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San Clemente Cyclery Owner Dies on Ride

Published May 20, 2008

SAN CLEMENTE, CA (BRAIN)—John Cuchessi, the longtime owner of the San Clemente Cyclery, died of an apparent heart attack on Sunday during the shop’s weekly club ride. He was 54.

Witnesses reported that Cuchessi, an exceptional cyclist, suddenly dropped behind the group near San Onofre State Beach toward the end of the ride. His bike began to wobble, veered to the right and collapsed. Two nurses performed CPR until an ambulance arrived, but paramedics were unable to revive him.

Cuchessi opened the shop in downtown San Clemente in 1974 during the height of the 1970s bike boom. He relocated his business about six or seven years ago to the south side of town.

Cuchessi was known for never turning a bike away—he’d fix even the rustiest beach bike. He often lowered prices to accommodate a buyer’s budget and if someone didn’t have the money to pay for a repair, he said, “Pay me next time.”

If a customer came in asking for Dura Ace components, but Cuchessi knew Ultegra was a better fit for the rider, he talked them into the less expensive group, said Shimano American’s Dustin Brady, who grew up in San Clemente and started working for Cuchessi when he was 15.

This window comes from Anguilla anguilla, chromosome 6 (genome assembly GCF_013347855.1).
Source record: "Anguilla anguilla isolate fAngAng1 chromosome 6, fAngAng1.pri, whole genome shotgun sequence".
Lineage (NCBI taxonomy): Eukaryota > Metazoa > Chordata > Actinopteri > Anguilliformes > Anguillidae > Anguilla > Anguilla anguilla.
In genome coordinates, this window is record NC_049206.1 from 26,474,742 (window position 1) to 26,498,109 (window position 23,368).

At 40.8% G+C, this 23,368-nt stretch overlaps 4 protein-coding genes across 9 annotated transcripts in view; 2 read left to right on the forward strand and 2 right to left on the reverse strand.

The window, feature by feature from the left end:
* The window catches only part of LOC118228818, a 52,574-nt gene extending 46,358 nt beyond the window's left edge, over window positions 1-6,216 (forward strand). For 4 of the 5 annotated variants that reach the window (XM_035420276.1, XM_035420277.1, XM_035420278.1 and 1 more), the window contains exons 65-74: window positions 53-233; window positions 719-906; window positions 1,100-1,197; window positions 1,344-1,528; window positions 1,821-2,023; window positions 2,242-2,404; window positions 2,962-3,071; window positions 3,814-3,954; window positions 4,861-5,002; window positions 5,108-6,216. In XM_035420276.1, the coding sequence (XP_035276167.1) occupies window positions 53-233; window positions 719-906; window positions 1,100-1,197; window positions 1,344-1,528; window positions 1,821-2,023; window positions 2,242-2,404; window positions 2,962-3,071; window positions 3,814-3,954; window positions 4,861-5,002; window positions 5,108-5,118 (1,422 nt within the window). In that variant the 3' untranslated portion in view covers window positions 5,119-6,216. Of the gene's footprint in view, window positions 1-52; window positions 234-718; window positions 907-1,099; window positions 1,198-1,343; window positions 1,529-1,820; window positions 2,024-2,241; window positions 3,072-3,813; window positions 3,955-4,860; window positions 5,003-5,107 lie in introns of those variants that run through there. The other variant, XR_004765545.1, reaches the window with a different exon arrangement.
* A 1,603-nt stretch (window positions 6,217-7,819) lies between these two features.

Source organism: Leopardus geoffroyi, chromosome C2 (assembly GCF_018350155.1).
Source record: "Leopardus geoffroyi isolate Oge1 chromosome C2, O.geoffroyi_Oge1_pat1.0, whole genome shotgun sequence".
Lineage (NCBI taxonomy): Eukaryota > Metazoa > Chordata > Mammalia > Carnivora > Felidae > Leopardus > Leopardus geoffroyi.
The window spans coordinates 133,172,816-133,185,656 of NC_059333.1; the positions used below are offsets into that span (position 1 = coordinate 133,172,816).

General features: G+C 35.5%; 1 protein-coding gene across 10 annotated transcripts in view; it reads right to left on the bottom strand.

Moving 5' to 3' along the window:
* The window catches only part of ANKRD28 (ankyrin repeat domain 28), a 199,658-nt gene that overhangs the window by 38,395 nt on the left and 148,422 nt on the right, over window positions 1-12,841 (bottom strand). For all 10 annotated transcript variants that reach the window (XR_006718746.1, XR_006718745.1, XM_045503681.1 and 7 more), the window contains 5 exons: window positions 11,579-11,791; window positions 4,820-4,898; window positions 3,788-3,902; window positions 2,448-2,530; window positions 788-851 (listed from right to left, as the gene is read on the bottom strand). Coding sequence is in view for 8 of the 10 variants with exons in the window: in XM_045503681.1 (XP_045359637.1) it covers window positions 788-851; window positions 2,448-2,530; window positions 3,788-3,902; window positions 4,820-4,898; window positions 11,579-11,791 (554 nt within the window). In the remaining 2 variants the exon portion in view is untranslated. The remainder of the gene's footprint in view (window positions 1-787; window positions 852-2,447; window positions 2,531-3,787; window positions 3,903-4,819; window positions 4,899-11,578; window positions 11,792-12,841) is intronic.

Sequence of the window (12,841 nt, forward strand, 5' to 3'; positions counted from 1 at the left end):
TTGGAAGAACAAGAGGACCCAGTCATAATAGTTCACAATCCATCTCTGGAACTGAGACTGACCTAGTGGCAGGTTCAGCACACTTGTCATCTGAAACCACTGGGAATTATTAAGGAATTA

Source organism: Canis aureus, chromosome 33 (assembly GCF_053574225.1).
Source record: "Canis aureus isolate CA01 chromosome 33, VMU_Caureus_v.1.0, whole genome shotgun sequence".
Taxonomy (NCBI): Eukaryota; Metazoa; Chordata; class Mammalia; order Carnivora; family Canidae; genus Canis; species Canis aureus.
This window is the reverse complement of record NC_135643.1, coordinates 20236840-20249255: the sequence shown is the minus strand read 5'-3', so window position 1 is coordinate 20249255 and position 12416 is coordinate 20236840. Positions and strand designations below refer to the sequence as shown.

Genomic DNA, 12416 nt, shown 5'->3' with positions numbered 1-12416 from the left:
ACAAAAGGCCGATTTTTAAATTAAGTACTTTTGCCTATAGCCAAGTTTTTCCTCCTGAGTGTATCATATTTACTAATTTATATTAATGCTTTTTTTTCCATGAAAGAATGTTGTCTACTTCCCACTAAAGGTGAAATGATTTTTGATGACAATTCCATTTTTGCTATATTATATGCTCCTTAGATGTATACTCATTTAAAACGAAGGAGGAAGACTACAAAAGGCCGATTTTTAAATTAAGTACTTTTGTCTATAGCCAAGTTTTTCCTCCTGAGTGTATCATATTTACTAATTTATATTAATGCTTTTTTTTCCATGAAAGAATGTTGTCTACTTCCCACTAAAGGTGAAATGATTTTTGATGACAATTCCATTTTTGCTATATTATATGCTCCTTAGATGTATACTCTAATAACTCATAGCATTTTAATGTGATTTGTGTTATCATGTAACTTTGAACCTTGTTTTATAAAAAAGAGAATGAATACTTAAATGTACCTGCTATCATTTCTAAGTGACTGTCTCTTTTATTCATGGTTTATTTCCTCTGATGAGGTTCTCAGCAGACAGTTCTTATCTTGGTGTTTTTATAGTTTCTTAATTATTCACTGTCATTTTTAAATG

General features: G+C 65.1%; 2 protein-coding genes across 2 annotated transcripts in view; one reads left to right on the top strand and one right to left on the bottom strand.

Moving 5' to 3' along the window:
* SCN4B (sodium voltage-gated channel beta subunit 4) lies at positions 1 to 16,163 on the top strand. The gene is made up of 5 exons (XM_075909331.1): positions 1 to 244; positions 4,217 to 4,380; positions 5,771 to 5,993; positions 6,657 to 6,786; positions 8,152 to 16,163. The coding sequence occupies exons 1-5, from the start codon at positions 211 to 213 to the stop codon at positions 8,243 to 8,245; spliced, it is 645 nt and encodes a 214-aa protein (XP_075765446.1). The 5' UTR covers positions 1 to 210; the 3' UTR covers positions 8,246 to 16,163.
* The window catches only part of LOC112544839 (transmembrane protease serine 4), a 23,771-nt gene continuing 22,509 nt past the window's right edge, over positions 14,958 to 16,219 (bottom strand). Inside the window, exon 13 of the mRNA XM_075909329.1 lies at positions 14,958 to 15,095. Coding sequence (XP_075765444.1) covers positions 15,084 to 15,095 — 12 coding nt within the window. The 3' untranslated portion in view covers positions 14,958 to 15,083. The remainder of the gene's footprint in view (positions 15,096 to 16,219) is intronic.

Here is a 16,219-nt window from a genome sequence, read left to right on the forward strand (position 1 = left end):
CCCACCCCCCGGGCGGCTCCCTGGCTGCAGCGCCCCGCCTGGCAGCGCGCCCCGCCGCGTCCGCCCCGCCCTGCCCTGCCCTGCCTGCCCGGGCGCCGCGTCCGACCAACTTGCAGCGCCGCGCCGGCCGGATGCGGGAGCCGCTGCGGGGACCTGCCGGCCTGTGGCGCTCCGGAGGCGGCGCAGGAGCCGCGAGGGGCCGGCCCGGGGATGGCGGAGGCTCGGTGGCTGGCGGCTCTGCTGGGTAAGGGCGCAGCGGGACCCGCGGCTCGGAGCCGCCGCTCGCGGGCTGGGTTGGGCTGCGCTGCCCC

“He wasn’t after peoples’ money. Bicycles made him happy and he knew bicycles made people happy. He just wanted to make sure to give people bicycles that made them happy,” Brady said.

Cuchessi never hesitated to send customers to his competitors for a brand he didn’t carry and he treated his sales reps with absolute respect, said Mike Morrill, a former Shimano employee who worked off and on in Cuchessi’s shop for 20 years.

“He was extremely loyal—loyal to a fault. Once you got your product in his store, it stayed. It was not going anywhere,” Morrill said.

Cuchessi’s legacy stretched far beyond his shop. As a native of San Clemente, he was entrenched in the local community. He often organized fundraisers for injured cyclists or helped out the homeless with bikes or food. He ran a food bank out of his shop, although no one would ever know it; he didn’t want any credit.

His impact on the community was evident at the shop on Tuesday morning. The simple white building with red lettering had turned into a makeshift memorial with flowers, candles and bike tires arranged on the shop’s front stoop. Friends and family scrawled hundreds of messages on poster paper that hung over the shop’s large windows and wrapped around the side of the building.

One signed picture of a rider dressed in a San Clemente racing kit standing by his bike simply said, “John, Thanks for teaching me how to fly.”

A memorial ride in Cuchessi’s honor is scheduled for on Sunday. All ages and ability levels are welcome. Meet at the shop at 8:30 a.m.

Cuchessi is survived by his wife Susan; son Andrew John Cuchessi; mother Virginia Cuchessi; brother Tony Cuchessi and Kathy Cuchessi.

—Nicole Formosa

Topics associated with this article: People

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